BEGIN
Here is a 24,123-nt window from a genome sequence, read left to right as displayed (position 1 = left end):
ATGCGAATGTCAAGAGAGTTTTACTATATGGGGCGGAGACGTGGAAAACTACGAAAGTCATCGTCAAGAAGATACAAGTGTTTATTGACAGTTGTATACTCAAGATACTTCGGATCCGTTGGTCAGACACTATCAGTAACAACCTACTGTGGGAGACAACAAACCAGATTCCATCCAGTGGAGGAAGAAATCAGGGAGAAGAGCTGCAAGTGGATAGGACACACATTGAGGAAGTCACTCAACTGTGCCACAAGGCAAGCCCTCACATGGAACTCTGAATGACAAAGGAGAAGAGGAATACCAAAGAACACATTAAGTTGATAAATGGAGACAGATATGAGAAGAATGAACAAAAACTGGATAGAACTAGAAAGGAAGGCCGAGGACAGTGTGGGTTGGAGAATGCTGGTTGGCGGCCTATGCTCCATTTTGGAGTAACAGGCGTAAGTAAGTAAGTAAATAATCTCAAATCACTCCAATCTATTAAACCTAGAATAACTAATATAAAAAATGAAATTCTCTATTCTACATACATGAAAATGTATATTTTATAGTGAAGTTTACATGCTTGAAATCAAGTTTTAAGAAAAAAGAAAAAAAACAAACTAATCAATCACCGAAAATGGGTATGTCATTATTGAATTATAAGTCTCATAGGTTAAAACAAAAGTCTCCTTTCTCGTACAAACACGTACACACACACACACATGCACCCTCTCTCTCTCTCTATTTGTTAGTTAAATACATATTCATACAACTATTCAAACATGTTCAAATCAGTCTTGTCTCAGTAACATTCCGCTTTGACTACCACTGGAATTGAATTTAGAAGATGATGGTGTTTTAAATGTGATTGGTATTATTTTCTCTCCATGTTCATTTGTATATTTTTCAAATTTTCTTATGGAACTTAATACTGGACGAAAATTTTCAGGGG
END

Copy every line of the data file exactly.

Here is a 24,123-nt window from a genome sequence, read left to right as displayed (position 1 = left end):
ATGCGAATGTCAAGAGAGTTTTACTATATGGGGCGGAGACGTGGAAAACTACGAAAGTCATCGTCAAGAAGATACAAGTGTTTATTGACAGTTGTATACTCAAGATACTTCGGATCCGTTGGTCAGACACTATCAGTAACAACCTACTGTGGGAGACAACAAACCAGATTCCATCCAGTGGAGGAAGAAATCAGGGAGAAGAGCTGCAAGTGGATAGGACACACATTGAGGAAGTCACTCAACTGTGCCACAAGGCAAGCCCTCACATGGAACTCTGAATGACAAAGGAGAAGAGGAATACCAAAGAACACATTAAGTTGATAAATGGAGACAGATATGAGAAGAATGAACAAAAACTGGATAGAACTAGAAAGGAAGGCCGAGGACAGTGTGGGTTGGAGAATGCTGGTTGGCGGCCTATGCTCCATTTTGGAGTAACAGGCGTAAGTAAGTAAGTAAATAATCTCAAATCACTCCAATCTATTAAACCTAGAATAACTAATATAAAAAATGAAATTCTCTATTCTACATACATGAAAATGTATATTTTATAGTGAAGTTTACATGCTTGAAATCAAGTTTTAAGAAAAAAGAAAAAAAACAAACTAATCAATCACCGAAAATGGGTATGTCATTATTGAATTATAAGTCTCATAGGTTAAAACAAAAGTCTCCTTTCTCGTACAAACACGTACACACACACACACATGCACCCTCTCTCTCTCTCTATTTGTTAGTTAAATACATATTCATACAACTATTCAAACATGTTCAAATCAGTCTTGTCTCAGTAACATTCCGCTTTGACTACCACTGGAATTGAATTTAGAAGATGATGGTGTTTTAAATGTGATTGGTATTATTTTCTCTCCATGTTCATTTGTATATTTTTCAAATTTTCTTATGGAACTTAATACTGGACGAAAATTTTCAGGGG